Congress hasn't yet begun the lengthy process of bargaining out the differences between House and Senate on the actual formula for health-care legislation. But, miracle of miracles, the Democratic majorities in both chambers now seem committed to inclusion of a so-called public option. What that phrase means is not that the government will "take over" health care, as various Republicans and tea-partiers maintain. Nor will the public option, as proposed, come anywhere close to being the single-payer system — aka "Medicare for everybody" — that some liberals have insisted on.
It's more akin to a downscale equivalent of the U.S. Postal Service, existing more as a last resort than as serious competition for the entrenched health-insurance companies. Just as the Postal Service has been no threat to FedEx and UPS, whatever minimal alternative the federal government would establish by way of a basic insurance option would hardly endanger Blue Cross/Blue Shield, Humana, or the rest of the big boys in the health-insurance field.
What it might do is A) provide an additional incentive for those companies to improve their business models; and B) be something of a brake on skyrocketing costs. And that's all it is meant to do.
As unveiled on Monday by Democratic majority leader Harry Reid, the Senate's version will contain a further reassurance to sincere conservatives with legitimate concerns about the erosion of barriers between the private and public realms (though it is hard for us to imagine what could be more legitimately "public" than making universally available the means for a healthy citizenry).
As currently proposed, the Senate bill would allow states to opt out of the public option if they chose. Presumably, other, less controversial aspects of the legislation — guaranteed portability, elimination of restrictions on pre-existing conditions, and the like — would still apply everywhere. What's the catch? There is none. All those ideologues who have conjured up the phantasms of "death panels," physician scarcity, and inferior "socialized" medical care could see the issue put to a fair test.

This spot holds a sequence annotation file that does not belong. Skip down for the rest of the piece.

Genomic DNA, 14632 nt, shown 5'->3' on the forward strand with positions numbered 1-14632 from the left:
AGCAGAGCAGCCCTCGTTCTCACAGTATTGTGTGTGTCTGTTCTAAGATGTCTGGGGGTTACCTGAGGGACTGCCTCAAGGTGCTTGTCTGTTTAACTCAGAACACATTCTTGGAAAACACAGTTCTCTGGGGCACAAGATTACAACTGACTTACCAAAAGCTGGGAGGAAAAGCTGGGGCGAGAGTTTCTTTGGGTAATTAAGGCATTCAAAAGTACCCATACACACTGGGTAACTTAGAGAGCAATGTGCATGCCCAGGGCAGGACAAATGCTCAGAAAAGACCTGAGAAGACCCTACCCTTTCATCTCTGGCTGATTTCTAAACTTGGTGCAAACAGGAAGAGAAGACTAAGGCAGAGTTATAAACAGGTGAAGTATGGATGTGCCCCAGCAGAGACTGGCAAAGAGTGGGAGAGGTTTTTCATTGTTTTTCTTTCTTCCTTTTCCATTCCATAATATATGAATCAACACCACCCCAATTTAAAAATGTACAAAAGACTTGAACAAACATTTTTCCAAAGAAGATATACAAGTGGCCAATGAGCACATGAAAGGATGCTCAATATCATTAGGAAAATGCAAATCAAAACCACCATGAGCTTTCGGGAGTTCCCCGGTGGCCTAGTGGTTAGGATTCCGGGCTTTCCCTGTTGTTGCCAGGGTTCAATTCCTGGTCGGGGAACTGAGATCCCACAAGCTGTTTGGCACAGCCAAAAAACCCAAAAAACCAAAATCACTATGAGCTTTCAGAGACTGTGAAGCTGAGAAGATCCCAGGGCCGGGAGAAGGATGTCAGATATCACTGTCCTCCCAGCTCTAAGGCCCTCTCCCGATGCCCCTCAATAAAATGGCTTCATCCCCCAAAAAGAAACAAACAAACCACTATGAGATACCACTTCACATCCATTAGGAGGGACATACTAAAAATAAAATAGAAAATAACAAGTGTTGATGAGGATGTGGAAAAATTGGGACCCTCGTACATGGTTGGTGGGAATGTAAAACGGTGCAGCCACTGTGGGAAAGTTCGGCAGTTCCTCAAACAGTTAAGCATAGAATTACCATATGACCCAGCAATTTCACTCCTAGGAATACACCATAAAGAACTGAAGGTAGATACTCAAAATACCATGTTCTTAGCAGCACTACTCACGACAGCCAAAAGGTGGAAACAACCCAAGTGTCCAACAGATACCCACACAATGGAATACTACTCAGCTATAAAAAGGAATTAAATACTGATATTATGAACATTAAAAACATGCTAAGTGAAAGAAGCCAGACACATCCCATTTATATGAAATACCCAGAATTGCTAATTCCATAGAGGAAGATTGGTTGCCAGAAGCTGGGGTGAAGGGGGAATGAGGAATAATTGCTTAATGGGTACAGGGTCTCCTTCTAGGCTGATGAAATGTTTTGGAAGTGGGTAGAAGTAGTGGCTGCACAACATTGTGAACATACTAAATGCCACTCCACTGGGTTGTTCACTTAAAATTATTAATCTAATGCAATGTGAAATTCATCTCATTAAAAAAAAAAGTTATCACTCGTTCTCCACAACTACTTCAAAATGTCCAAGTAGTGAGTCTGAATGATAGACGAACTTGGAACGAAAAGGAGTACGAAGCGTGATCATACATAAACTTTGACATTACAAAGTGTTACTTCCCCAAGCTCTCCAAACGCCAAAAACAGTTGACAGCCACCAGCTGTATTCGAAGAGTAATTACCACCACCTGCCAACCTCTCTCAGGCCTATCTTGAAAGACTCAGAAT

Which brings us to the subject of what course Tennessee would take if confronted with an opt-out provision. Democratic hopes to the contrary notwithstanding, every indication is that the electoral trends will continue that have already resulted in Republican majorities in both houses of the Tennessee legislature.
Most members of the state's Republican establishment have long embraced the benefits of the Tennessee Valley Authority, once ritually denounced as "creeping socialism." Poor, underfunded states like ours are exactly the sort that benefit from the variety of "public options" made available by the federal government. (An ironic feature of the health-care protests held in these parts last summer was the number of participants who owned up to having benefited from Medicare.)
Sometime within the next calendar year, the GOP-dominated Tennessee General Assembly may well have the opportunity to choose between ideological purity and clear advantage to the state's citizens in the matter of health care. We believe candidates for the legislature and, for that matter, those running for governor have a duty to make their positions clear on the matter.